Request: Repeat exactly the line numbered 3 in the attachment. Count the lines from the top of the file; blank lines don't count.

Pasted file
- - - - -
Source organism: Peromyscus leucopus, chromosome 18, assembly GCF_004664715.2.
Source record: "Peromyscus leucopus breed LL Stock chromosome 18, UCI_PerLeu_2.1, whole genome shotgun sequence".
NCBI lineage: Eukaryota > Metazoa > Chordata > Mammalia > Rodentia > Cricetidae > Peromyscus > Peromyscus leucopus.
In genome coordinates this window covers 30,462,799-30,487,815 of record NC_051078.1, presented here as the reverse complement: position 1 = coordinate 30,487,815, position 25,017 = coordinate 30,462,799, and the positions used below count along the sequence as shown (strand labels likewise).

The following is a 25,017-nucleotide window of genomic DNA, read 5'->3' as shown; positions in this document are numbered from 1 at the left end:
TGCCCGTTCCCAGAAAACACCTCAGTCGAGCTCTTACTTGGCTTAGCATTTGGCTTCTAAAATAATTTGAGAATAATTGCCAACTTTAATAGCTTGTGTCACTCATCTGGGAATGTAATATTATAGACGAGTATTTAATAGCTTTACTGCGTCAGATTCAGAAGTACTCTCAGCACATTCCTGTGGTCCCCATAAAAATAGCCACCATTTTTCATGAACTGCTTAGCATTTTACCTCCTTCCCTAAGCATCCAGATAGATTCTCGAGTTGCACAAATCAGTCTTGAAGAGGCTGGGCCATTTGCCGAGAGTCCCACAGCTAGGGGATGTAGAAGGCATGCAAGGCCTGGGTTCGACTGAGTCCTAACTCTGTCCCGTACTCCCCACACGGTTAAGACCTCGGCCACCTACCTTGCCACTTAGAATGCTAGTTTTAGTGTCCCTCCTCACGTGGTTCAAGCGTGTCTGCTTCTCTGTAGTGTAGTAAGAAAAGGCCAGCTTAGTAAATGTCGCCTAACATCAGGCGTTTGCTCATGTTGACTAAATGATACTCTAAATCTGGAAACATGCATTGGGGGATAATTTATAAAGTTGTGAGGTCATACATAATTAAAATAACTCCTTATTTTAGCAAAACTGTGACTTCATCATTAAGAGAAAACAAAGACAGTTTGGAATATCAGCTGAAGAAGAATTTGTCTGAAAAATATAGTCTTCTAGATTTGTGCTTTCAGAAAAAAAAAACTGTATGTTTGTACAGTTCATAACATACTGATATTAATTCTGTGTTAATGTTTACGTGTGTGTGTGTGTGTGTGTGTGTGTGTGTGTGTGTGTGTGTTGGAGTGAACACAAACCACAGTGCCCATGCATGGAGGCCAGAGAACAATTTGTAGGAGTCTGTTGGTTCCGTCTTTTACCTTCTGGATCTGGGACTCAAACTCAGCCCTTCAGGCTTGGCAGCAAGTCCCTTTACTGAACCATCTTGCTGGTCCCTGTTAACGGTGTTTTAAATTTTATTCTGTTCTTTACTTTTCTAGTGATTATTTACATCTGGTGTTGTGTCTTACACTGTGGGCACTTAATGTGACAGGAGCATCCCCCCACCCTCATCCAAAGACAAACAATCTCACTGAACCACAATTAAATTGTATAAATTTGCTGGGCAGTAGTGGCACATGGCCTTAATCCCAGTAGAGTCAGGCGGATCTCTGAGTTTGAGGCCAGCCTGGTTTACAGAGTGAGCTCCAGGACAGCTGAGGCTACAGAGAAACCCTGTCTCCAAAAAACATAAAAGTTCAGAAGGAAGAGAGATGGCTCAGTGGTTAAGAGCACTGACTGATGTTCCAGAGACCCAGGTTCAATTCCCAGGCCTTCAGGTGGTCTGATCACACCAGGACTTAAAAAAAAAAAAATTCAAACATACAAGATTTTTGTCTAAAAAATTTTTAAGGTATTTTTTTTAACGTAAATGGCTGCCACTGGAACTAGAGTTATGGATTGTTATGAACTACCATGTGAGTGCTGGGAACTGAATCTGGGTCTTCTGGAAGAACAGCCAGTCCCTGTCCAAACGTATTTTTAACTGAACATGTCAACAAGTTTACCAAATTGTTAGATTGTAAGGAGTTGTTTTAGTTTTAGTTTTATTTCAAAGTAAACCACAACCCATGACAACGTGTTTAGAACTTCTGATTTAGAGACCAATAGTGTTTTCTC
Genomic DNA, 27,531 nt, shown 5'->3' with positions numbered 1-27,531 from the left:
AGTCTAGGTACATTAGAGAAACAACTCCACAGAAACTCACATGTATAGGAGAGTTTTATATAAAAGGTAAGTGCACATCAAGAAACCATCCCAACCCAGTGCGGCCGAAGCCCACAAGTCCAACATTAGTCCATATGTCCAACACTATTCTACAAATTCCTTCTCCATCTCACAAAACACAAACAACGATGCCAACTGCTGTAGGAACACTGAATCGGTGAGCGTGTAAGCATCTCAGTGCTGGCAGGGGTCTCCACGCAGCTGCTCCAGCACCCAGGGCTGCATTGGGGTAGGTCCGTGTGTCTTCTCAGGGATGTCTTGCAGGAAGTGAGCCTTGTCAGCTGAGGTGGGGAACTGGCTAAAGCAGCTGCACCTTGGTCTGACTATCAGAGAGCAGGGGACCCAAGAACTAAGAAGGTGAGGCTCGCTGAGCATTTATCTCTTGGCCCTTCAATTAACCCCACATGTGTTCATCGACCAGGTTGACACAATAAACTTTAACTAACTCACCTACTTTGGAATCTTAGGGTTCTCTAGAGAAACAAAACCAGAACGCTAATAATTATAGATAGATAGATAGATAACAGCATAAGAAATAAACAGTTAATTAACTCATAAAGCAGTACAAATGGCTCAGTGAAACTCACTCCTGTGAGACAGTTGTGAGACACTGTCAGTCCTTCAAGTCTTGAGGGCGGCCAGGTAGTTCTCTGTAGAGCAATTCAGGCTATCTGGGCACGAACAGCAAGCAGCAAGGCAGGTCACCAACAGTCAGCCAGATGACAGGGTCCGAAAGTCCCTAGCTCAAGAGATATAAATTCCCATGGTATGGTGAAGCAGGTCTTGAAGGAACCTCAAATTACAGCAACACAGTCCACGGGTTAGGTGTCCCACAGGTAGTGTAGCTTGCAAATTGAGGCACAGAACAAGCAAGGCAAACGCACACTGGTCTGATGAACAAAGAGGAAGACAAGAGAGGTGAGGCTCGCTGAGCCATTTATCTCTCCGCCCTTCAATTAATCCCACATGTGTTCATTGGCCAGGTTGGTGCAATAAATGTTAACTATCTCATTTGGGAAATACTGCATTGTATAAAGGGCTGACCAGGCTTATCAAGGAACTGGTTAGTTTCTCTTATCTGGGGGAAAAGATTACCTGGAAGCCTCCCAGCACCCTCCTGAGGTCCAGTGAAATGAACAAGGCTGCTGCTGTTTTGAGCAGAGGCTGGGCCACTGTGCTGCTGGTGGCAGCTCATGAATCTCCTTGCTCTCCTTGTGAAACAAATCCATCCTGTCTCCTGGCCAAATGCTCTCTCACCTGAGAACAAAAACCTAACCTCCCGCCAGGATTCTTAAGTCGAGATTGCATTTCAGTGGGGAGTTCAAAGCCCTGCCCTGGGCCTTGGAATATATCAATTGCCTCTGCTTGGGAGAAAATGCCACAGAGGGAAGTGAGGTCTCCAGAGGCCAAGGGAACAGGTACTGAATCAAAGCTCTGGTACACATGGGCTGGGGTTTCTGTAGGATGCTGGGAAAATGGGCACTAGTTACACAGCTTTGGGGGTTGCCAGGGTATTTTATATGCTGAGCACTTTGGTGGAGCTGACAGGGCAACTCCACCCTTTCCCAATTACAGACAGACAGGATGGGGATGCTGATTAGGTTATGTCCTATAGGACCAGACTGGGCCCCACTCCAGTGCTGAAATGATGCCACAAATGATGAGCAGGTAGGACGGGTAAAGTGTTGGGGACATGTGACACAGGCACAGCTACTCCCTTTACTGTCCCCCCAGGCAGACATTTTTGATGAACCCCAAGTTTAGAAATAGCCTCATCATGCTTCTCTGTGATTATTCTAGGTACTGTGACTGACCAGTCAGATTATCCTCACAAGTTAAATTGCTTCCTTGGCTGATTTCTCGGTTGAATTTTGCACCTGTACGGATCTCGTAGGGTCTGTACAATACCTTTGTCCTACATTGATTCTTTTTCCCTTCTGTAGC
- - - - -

NCBI lineage: Eukaryota > Metazoa > Chordata > Mammalia > Rodentia > Cricetidae > Peromyscus > Peromyscus leucopus.